The role of TSLP in autoimmune diseases is largerly unknown, and only very few studies have started to explore the role of this pleiotropic cytokine in Th1- or Th17-driven autoimmune disorders. It has been demonstrated that TSLP induced polyclonal B-cell activation in vitro and development of autoimmune hemolytic anemia in vivo (148). TSLPR-deficient mice showed less severe arthritis in collagen-induced autoimmune arthritis (149). In a model of experimental autoimmune encephalomyelitis (EAE), TSLP-knock-out mice displayed a delayed outset of disease and an attenuated form of EAE (150). These studies suggest that TSLP–TSLPR axis might contribute to the pathogenesis of autoimmune disorders.
Rheumatoid Arthritis (RA)
Rheumatoid arthritis is a systemic autoimmune disease characterized by chronic synovitis (151). TSLP has been implicated as a possible exacerbating mediator in RA (38). Synovial fluid concentrations of TSLP are increased in RA patients compared to osteoarthritis (39). Fibroblasts from RA patients can produce TSLP when activated by several immunologic stimuli (e.g., IL-1β, TNF-α) (152). In addition, mast cells and macrophages, present in RA synovium (151, 153), may contribute to TSLP levels in the RA joint (28, 56, 154). Supportive role of TSLP in arthritis derives also from several mouse models (38, 149). Blockade of TSLP/TSLPR axis warrants further experimental and clinical studies in RA.
Psoriasis is a common, chronic inflammatory disease that manifests predominantly in the skin (155). Although psoriasis is classified as an organ-specific autoimmune disease (156–158), there is increasing understanding of psoriasis as a systemic inflammatory disease that extends beyond the skin (159, 160). The pathophysiology of psoriasis is characterized by skin DC activation and pathogenetic IL-23 production by blood and skin DCs (155). Volpe and collaborators found that TSLP is overexpressed in human psoriatic skin (40). Moreover, they reported that TSLP induces DC maturation and primes for subsequent CD40L-induced IL-23 production by DCs. These original findings extend the role of TSLP from allergic disorders to IL-23-driven autoimmunity, with possible implication in other forms of autoimmune disorders (e.g., RA).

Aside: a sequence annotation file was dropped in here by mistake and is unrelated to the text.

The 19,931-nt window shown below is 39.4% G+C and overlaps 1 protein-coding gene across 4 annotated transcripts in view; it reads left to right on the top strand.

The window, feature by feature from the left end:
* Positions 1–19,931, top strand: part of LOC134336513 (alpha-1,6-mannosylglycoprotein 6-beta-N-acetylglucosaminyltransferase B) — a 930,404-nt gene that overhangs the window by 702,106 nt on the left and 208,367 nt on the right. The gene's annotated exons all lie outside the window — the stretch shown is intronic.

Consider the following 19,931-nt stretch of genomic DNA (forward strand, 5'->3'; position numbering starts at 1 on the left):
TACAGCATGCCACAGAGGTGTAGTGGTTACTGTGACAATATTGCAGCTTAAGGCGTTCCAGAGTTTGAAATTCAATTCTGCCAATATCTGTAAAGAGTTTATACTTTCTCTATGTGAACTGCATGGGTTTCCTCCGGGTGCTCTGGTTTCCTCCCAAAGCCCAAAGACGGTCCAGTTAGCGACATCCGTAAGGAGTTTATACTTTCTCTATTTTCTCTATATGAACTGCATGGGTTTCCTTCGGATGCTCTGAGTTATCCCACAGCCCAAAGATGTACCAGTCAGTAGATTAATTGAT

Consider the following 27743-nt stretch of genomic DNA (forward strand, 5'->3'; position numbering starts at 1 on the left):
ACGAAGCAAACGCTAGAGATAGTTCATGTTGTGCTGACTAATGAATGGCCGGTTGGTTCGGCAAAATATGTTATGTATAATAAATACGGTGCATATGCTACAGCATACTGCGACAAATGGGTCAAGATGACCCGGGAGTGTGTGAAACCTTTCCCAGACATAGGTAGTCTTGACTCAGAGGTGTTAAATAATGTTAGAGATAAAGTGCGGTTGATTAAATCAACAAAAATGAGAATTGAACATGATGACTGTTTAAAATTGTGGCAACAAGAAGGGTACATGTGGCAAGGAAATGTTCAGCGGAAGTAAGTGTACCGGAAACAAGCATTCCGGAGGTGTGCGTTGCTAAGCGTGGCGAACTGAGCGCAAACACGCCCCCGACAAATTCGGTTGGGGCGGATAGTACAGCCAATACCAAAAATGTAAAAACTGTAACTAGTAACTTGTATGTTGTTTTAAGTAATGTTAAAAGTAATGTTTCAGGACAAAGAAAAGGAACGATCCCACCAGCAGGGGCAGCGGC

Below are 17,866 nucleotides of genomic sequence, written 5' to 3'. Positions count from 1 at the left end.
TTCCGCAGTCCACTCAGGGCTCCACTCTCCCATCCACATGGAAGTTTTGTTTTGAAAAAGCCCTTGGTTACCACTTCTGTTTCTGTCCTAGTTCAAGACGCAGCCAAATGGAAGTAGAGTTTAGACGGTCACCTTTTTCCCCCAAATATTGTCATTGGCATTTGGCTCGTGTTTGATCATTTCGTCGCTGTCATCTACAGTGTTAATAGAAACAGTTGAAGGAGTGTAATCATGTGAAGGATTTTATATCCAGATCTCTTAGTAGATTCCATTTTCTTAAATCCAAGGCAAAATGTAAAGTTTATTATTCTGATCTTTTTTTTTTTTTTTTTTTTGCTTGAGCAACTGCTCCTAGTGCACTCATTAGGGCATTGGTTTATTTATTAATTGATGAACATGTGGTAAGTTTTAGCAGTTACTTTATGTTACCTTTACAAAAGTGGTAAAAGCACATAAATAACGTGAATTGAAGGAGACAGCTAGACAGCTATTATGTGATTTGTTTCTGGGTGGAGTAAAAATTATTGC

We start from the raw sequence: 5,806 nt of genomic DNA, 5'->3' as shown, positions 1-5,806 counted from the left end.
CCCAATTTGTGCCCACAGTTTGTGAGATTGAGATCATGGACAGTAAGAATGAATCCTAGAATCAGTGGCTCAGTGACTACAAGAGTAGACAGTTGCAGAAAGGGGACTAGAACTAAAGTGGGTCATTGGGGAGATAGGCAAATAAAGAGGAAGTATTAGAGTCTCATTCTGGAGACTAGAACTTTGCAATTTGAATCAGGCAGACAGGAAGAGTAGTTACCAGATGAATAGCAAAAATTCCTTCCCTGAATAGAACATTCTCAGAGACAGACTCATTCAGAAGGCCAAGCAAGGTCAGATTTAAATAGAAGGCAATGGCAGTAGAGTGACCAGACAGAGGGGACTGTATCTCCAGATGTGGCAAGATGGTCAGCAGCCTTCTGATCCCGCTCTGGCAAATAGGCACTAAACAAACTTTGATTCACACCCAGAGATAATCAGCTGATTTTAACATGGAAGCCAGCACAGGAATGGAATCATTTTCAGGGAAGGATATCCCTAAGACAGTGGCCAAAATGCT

TSLP and Cancer
Initially shown to promote the growth and activation of B cells and DCs (3, 25), TSLP is now known to have wide-ranging effects on cells of innate and adaptive immune system (Figure 2). These include DCs, ILC2, T and B cells, NKT and Treg cells, eosinophils, neutrophils, basophils, mast cells, and macrophages. All these cells are implicated in tumor initiation and growth, angiogenesis, and lymphangiogenesis (161–163). Therefore, it is not surprising that TSLP plays a direct and/or indirect role in the control of a variety of experimental and human cancers (34).
A pro-tumorigenic role of TSLP is supported by a study using an orthotopic model of breast cancer in the mouse (164). Using a variety of methods, several groups found that genetic rearrangements and mutations in the TSLP gene are present in pediatric acute lymphoblastic leukemia (165–167). TSLP is overexpressed in plasma and lymph nodes from Hodgkin patients (41). Moreover, TSLP acts through the production of Th2 cytokines (e.g., IL-4 and IL-13) to induce cutaneous T-cell lymphoma (168). De Monte and collaborators elegantly demonstrated that human pancreatic CAF release TSLP which activates TSLPR+ DCs to drive Th2 differentiation mediated by the release of IL-4 from basophils (32). It has been reported that human cervical carcinoma cells release TSLP acting on TSLPR+ endothelial cells to promote angiogenesis and cancer growth (169). In another study, it was reported that breast cancer cells can produce TSLP (170). Kuan and Ziegler extended the previous observation demonstrating that TSLP promotes the survival of breast cancer cells through the expression of the antiapoptotic molecule Bcl-2 (171).
In contrast to these studies, two groups have demonstrated a tumor-suppressing role for TSLP in murine models of skin carcinoma (172, 173). Yue and collaborators found decreased TSLP expression in human colon cancer and TSLP levels negatively correlated with the clinical staging score of cancer (174). Moreover, TSLP enhanced apoptosis of colon cancer cells through the engagement of TSLPR. Finally, using a xenograft mouse model, the authors found that peritumoral administration of TSLP reduced tumor growth. In mouse models of breast and pancreatic carcinogenesis, it was found that early administration of TSLP blocked cancer development. The antitumor effect of TSLP was mediated by activation of CD4+ Th2 cells around tumors and in draining LNs (175). Finally, Soumelis and collaborators reported that TSLP was undetectable or expressed at low levels in breast cancer and in several human breast cancer cell lines (176).
In conclusion, the role of TSLP–TSLPR axis in experimental and human cancer is still controversial (34). In certain neoplasias, TSLP plays a pro-tumorigenic role, whereas in others, a protective role. It is obvious that there are many important questions that should be urgently addressed before we understand whether TSLP isoforms and TSLPR+ immune cells are an ally or an adversary in different types of human cancer. This is another fundamental question that should be seriously considered when designing TSLP-targeted therapeutic strategies. Finally, studies are urgently needed to examine the differential expression and functions of sf TSLP and lf TSLP on patients with cancer.
Conclusion and Perspectives
Thymic stromal lymphopoietin is a cytokine originally characterized by its ability to promote DC and B cell activation (177). There is increasing evidence that TSLP can directly and/or indirectly activate a plethora of immune and non-immune cells involved in a wide spectrum of inflammatory disorders and cancer (161–163). These emerging observations greatly widen the role of TSLP in different human diseases.